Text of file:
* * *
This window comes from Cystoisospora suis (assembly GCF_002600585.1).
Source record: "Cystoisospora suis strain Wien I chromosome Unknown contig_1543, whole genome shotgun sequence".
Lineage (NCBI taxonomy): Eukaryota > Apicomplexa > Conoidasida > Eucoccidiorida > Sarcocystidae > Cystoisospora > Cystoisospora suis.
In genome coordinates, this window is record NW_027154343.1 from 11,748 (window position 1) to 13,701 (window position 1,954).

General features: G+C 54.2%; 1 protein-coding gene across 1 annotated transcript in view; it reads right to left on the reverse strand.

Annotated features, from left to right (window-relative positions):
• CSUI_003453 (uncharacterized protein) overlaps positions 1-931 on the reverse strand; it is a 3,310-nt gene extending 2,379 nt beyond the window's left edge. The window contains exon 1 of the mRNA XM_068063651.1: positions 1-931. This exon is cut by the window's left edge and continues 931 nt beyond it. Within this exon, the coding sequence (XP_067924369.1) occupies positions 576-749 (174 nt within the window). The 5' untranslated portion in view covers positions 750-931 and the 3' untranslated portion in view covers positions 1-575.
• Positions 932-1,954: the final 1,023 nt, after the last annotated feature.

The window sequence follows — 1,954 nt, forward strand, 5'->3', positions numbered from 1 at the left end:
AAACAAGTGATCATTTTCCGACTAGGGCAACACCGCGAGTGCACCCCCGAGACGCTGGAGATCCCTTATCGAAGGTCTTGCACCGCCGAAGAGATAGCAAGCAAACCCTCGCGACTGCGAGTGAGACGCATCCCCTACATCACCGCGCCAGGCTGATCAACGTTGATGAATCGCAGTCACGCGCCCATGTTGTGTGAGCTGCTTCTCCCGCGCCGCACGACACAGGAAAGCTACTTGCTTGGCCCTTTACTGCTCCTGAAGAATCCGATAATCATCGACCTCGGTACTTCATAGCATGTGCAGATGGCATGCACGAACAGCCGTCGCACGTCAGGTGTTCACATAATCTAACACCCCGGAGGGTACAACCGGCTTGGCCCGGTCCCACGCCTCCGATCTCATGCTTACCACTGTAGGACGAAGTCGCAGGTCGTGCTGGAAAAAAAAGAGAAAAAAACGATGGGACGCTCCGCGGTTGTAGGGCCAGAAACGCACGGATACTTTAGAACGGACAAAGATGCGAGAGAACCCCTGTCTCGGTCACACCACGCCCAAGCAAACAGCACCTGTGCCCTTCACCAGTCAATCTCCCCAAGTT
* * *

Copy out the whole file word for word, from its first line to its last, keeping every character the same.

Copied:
This window comes from Cystoisospora suis (assembly GCF_002600585.1).
Source record: "Cystoisospora suis strain Wien I chromosome Unknown contig_1543, whole genome shotgun sequence".
Lineage (NCBI taxonomy): Eukaryota > Apicomplexa > Conoidasida > Eucoccidiorida > Sarcocystidae > Cystoisospora > Cystoisospora suis.
In genome coordinates, this window is record NW_027154343.1 from 11,748 (window position 1) to 13,701 (window position 1,954).

General features: G+C 54.2%; 1 protein-coding gene across 1 annotated transcript in view; it reads right to left on the reverse strand.

Annotated features, from left to right (window-relative positions):
• CSUI_003453 (uncharacterized protein) overlaps positions 1-931 on the reverse strand; it is a 3,310-nt gene extending 2,379 nt beyond the window's left edge. The window contains exon 1 of the mRNA XM_068063651.1: positions 1-931. This exon is cut by the window's left edge and continues 931 nt beyond it. Within this exon, the coding sequence (XP_067924369.1) occupies positions 576-749 (174 nt within the window). The 5' untranslated portion in view covers positions 750-931 and the 3' untranslated portion in view covers positions 1-575.
• Positions 932-1,954: the final 1,023 nt, after the last annotated feature.

The window sequence follows — 1,954 nt, forward strand, 5'->3', positions numbered from 1 at the left end:
AAACAAGTGATCATTTTCCGACTAGGGCAACACCGCGAGTGCACCCCCGAGACGCTGGAGATCCCTTATCGAAGGTCTTGCACCGCCGAAGAGATAGCAAGCAAACCCTCGCGACTGCGAGTGAGACGCATCCCCTACATCACCGCGCCAGGCTGATCAACGTTGATGAATCGCAGTCACGCGCCCATGTTGTGTGAGCTGCTTCTCCCGCGCCGCACGACACAGGAAAGCTACTTGCTTGGCCCTTTACTGCTCCTGAAGAATCCGATAATCATCGACCTCGGTACTTCATAGCATGTGCAGATGGCATGCACGAACAGCCGTCGCACGTCAGGTGTTCACATAATCTAACACCCCGGAGGGTACAACCGGCTTGGCCCGGTCCCACGCCTCCGATCTCATGCTTACCACTGTAGGACGAAGTCGCAGGTCGTGCTGGAAAAAAAAGAGAAAAAAACGATGGGACGCTCCGCGGTTGTAGGGCCAGAAACGCACGGATACTTTAGAACGGACAAAGATGCGAGAGAACCCCTGTCTCGGTCACACCACGCCCAAGCAAACAGCACCTGTGCCCTTCACCAGTCAATCTCCCCAAGTT